Cosmetic Surgery: How Safe Are the Face "Tweaks" You're Considering?
Considering Botox, a wrinkle-smoothing dermal filler or laser therapy for younger-looking skin? Get the safety stats
Thinking about trying Botox to relax frown lines, a filler to plump thinning lips or a laser treatment for stubborn skin blotches or acne scars? You’re not alone. More than 13 million Americans opted for age-erasing procedures like these in 2013, making minimally-invasive cosmetic procedures the largest and fastest-growing area of plastic surgery in the United States.
But exactly how safe are they? Until now, most reports about side effects have come from small studies on one procedure or a single practice. Now, the largest study ever to examine the safety of these procedures may reassure people who want to hold back time. Researchers at Northwestern University reviewed the outcomes of 20,399 minimally invasive procedures performed at eight medical centers across the U.S. by board-certified dermatologists — and found no significant health problems as a result.
What the research revealed
The researchers found just 48 “adverse events” — doctor speak for health problems. Most were skin discoloration, skin ulcers and other relatively minor problems “that would be expected to resolve with treatment over weeks or months,” the study authors wrote. “Significantly, no serious adverse events were reported.”
“The message for patients is that if you are thinking of getting one of these procedures, you are not indulging in something drastic or high risk,” noted lead study author Murad Alam, MD, professor of dermatology at Northwestern University Feinberg School of Medicine and a physician at Northwestern Memorial Hospital, in a university press release.
“The take home is these procedures are very safe and can be mixed and matched to give the individual a significant cosmetic benefit, rather than getting one big cosmetic procedure that might be risky."
However, the safety findings applied only to cosmetic surgery done by board-certified dermatologists, the researchers said.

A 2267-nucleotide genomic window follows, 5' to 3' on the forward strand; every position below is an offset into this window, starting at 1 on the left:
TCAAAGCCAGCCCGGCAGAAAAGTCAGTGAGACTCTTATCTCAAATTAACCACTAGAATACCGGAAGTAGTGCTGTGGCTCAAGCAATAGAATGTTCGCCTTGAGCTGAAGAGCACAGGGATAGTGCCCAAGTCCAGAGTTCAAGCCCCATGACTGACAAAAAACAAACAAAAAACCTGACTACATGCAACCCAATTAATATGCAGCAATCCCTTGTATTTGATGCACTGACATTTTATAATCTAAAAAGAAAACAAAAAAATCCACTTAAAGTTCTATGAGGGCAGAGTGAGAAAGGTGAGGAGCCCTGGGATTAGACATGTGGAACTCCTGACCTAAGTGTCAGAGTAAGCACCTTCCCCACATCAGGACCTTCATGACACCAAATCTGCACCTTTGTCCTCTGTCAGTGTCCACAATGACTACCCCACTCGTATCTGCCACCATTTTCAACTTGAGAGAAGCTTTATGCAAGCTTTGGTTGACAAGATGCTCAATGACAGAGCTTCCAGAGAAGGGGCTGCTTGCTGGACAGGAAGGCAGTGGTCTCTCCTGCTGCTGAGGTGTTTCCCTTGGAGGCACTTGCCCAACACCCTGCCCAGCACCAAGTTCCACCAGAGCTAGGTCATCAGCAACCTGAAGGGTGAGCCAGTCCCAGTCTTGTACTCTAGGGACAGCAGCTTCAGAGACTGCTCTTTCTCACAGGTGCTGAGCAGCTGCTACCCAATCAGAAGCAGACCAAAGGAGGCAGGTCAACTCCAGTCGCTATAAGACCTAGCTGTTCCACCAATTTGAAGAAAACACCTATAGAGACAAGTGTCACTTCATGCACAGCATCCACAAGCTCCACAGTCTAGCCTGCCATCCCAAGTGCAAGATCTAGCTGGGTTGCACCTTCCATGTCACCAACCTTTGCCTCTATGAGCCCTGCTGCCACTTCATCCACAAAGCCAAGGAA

Here are the main takeaways from the study:
In laser therapy,high-energy beams of light (such as pulsed dye, Q-switched and fractional non-carbon dioxide lasers) are used to soften wrinkles around the eyes, mouth and other spots on the face and remove discolored areas caused by blemishes, spider veins, port wine stains and more. Lasers work by removing the top layers of skin and triggering the growth of collagen, protein fibers that support the skin from within.
Risk for minor problems: Low. The study found seven minor adverse events out of 7,991 procedures. Most were hyperpigmentation (permanent darkening of the skin, which is more of a risk for people with dark skin), but two had stubborn skin redness, one developed skin ulcers and one had purplish, bruise-like spots (“persistent purpura”).
Intense Pulsed Light
In Intense, Pulsed Light, short, strong bursts of light are used for hair removal and to stimulate collagen growth in the skin, making skin look smoother.
Risk for minor problems: Low. In 596 procedures, the study found two adverse events: Burns and hyperpigmentation.
In these procedures, mild electric current heats deep skin layer to tighten loose skin and reduce acne scars and cellulite.
Risk for minor problems: Low. In 461 procedures, the study found just one adverse event: skin burns.
Sound waves (such as Ultherapy) tighten loose skin on the face and neck by stimulating collagen in deep skin layers.
Risk for minor problems: Zero. In 467 procedures, the study found no adverse events.
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These procedures use “fat freezing” (such as CoolSculpting) that breaks up fat cells just below the skin without harming upper layers of skin.
Risk for problems: Low. In 254 procedures the study found one adverse event: unpleasant, lingering skin sensations (“persistent dysesthesia”).
These “liquid face lifts” use injected forms of hyaluronic acid (such as Juvederm, Restylane, Sculptra, and Radiesse) or other compounds that add temporary fullness to lips and help even out scars and wrinkles.
Risk for problems: Low, but slightly higher than the other procedures. In 4,430 procedures there were 33 adverse events: Lumps (nodules) and beading (a ridge or line of swollen bumps where the filler was injected) were the most common.
Also called neuromodulators, these injections of botulinum toxin (such as Botox Cosmetic or Dysport) relax wrinkles, frown lines and crow’s feet.
Risk for problems: Low. In 6,200 procedures there were two adverse events: bruising and eyelid drooping (ptosis).
Now, a couple of caveats. By research criteria, unsightly lumps in your lips after getting a filler, a drooping eyelid, and persistent, unpleasant sensations that feel like acid under the skin (a phrase often used to describe dysesthesia) may be classified as minor, but it’s unlikely that people hoping to look younger or to up their attractiveness are going to feel that way. If someone already has a body image problem, a cosmetic procedure that doesn’t turn out as planned may worsen it. And until a follow-up study is done, there's no way to know whether these problems actually did go away, as the researchers predicted, in the weeks or months after the procedure.